The School of Geography, Planning and Environmental Management was disestablished on 1 January, 2017.

Following a review, the school was merged with the School of Earth Sciences to create the new School of Earth and Environmental Sciences.

The School of Earth and Environmental Sciences website can be found at

Sarah studied Geographical Sciences at UQ. Her work protects Australia’s wildlife and its habitat.
Sarah studied Geographical Sciences at UQ. Her work protects Australia’s wildlife and its habitat.

Sarah Forsyth never thought she would be overseeing the cutting down of trees to save the environment, but her work for the Department of Environment and Resource Management (DERM) has her doing just that.

Sarah’s role is crucial to ensuring an ecologically sustainable harvest of timber for commercial requirements.  It is all about minimising the environmental impacts of logging by recognising and marking which trees not to cut down. 
Her work protects Australia’s wildlife and its habitat by identifying feeder trees, nest sites and ensuring a protective buffer is applied to each environmentally sensitive community or site.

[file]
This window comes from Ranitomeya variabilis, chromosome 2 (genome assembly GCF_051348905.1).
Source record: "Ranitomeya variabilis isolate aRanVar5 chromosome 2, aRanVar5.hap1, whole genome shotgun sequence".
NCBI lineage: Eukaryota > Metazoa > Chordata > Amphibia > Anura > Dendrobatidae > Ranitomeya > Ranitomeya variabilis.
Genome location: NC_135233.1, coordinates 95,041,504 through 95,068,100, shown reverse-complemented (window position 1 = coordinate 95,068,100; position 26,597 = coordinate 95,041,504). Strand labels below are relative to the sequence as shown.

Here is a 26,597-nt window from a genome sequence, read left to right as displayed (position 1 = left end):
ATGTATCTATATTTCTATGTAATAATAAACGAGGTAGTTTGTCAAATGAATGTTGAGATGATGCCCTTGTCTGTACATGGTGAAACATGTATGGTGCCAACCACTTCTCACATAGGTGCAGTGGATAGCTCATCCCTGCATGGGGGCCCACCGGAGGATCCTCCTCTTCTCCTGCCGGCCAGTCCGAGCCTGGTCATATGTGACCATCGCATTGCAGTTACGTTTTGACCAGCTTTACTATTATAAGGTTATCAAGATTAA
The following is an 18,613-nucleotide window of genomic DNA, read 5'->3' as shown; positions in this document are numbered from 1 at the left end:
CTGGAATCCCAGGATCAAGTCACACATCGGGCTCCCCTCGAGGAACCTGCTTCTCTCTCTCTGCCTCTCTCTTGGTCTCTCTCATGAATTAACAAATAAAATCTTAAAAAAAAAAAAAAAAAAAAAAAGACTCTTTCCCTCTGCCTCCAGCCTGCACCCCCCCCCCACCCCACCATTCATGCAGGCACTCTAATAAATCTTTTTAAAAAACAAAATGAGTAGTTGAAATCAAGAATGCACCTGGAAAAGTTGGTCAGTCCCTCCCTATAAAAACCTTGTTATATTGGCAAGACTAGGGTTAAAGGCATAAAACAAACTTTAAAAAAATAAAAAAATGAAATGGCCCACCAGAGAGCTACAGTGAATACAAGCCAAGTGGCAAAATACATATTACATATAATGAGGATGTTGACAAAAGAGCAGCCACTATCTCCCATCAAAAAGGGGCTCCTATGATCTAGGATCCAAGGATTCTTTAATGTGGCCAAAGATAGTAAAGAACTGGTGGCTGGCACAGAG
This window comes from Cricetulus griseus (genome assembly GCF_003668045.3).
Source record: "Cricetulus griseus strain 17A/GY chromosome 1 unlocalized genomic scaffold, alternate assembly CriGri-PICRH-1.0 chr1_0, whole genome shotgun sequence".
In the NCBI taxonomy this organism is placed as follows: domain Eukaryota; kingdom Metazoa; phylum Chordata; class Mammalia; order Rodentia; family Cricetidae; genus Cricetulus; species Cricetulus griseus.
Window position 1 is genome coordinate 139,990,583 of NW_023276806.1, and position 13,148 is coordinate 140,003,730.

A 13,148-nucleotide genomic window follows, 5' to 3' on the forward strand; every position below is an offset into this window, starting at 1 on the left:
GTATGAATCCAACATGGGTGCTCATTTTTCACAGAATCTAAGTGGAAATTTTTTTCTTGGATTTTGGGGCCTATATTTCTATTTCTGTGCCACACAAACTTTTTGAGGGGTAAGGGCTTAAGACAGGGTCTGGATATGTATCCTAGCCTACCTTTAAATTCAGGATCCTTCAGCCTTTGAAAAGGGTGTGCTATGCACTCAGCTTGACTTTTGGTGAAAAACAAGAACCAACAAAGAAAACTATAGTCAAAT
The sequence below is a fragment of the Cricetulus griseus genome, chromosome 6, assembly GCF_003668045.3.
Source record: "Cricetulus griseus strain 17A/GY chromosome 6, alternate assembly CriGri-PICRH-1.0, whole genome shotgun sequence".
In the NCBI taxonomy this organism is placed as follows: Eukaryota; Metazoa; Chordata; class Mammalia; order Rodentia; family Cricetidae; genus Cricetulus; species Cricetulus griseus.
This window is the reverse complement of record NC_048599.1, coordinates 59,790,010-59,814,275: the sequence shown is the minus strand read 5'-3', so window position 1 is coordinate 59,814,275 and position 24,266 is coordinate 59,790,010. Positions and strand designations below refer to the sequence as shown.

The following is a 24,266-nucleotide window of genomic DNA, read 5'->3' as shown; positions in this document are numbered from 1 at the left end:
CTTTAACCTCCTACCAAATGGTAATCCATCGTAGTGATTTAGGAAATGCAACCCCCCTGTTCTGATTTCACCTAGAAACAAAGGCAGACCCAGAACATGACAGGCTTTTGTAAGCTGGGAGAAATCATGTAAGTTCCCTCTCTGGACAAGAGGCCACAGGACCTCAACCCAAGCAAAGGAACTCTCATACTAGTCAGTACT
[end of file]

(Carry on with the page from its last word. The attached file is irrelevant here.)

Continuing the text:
“This relies heavily on good solid mapping which is based on SPOT images, location coordinates and government spatial data and forestry logging records, blazed trees and survey maps” says Sarah.
Sarah’s role requires a number of practical skills and an understanding of vegetation communities, watercourse assessment and physical processes.  This is teamed with knowledge of technical equipment and mapping programs like ArcGIS, which was an area she was able to specialise in as part of her Geographical Sciences degree at UQ. 
Sarah says that “an understanding of policy, legislation and land title has also been a benefit, even though it was my least favourite area while studying.” 

The diversity of Sarah’s work means that she is constantly on the go. 

“Much of my job operates around what the weather is doing as we camp out for a week at a time to assess and manage timber sale sites, so being able to follow the weather maps, ride bikes and four-wheel driving are some important facets of the position.” 

Sarah enjoyed the flexibility of her Geography degree which allowed her to tailor her subject choices to her needs.  “There were only a few core subjects that I had to take and [then] I could focus in my preferred area of interest, resource mapping.”  She believes that the hands-on work undertaken during field trips was an important part of her studies and was responsible for giving her the edge when looking for work.  “The practical side certainly assisted with my interview stage as I had a vegetation assessment example to show comprehension of my now day to day processes.” 
Despite having just started her career, further education is a top priority for Sarah.  “Next year I am completing a certificate IV in frontline management. In two or three years I hope to begin my masters [in Geographic Information Systems] while working for DERM forest products.”

Last updated: Jan 13, 2014